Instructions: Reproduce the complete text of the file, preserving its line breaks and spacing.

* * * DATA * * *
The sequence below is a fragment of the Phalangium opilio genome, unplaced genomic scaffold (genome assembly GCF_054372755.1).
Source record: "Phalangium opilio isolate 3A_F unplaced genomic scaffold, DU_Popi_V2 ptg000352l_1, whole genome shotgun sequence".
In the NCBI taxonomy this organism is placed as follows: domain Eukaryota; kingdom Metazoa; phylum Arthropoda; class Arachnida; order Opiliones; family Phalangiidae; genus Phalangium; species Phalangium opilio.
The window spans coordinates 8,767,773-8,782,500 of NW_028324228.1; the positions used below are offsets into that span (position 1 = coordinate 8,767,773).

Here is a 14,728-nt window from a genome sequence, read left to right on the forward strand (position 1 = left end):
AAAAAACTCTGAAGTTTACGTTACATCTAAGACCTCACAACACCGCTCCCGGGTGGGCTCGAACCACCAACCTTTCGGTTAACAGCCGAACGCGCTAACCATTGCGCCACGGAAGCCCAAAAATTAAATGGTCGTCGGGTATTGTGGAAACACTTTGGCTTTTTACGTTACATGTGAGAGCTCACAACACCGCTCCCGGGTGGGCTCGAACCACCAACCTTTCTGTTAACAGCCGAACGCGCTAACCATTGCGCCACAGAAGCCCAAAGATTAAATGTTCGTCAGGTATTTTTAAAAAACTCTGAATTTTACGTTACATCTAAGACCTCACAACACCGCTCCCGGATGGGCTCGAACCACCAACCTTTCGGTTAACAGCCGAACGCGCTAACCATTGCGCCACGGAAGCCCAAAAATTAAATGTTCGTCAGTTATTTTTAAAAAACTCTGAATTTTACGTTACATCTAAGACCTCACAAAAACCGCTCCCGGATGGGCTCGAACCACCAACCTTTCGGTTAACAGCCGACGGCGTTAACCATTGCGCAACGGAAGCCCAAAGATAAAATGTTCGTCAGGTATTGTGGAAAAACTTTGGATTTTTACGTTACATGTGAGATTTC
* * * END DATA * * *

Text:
The sequence below is a fragment of the Phalangium opilio genome, unplaced genomic scaffold (genome assembly GCF_054372755.1).
Source record: "Phalangium opilio isolate 3A_F unplaced genomic scaffold, DU_Popi_V2 ptg000352l_1, whole genome shotgun sequence".
In the NCBI taxonomy this organism is placed as follows: domain Eukaryota; kingdom Metazoa; phylum Arthropoda; class Arachnida; order Opiliones; family Phalangiidae; genus Phalangium; species Phalangium opilio.
The window spans coordinates 8,767,773-8,782,500 of NW_028324228.1; the positions used below are offsets into that span (position 1 = coordinate 8,767,773).

Here is a 14,728-nt window from a genome sequence, read left to right on the forward strand (position 1 = left end):
AAAAAACTCTGAAGTTTACGTTACATCTAAGACCTCACAACACCGCTCCCGGGTGGGCTCGAACCACCAACCTTTCGGTTAACAGCCGAACGCGCTAACCATTGCGCCACGGAAGCCCAAAAATTAAATGGTCGTCGGGTATTGTGGAAACACTTTGGCTTTTTACGTTACATGTGAGAGCTCACAACACCGCTCCCGGGTGGGCTCGAACCACCAACCTTTCTGTTAACAGCCGAACGCGCTAACCATTGCGCCACAGAAGCCCAAAGATTAAATGTTCGTCAGGTATTTTTAAAAAACTCTGAATTTTACGTTACATCTAAGACCTCACAACACCGCTCCCGGATGGGCTCGAACCACCAACCTTTCGGTTAACAGCCGAACGCGCTAACCATTGCGCCACGGAAGCCCAAAAATTAAATGTTCGTCAGTTATTTTTAAAAAACTCTGAATTTTACGTTACATCTAAGACCTCACAAAAACCGCTCCCGGATGGGCTCGAACCACCAACCTTTCGGTTAACAGCCGACGGCGTTAACCATTGCGCAACGGAAGCCCAAAGATAAAATGTTCGTCAGGTATTGTGGAAAAACTTTGGATTTTTACGTTACATGTGAGATTTC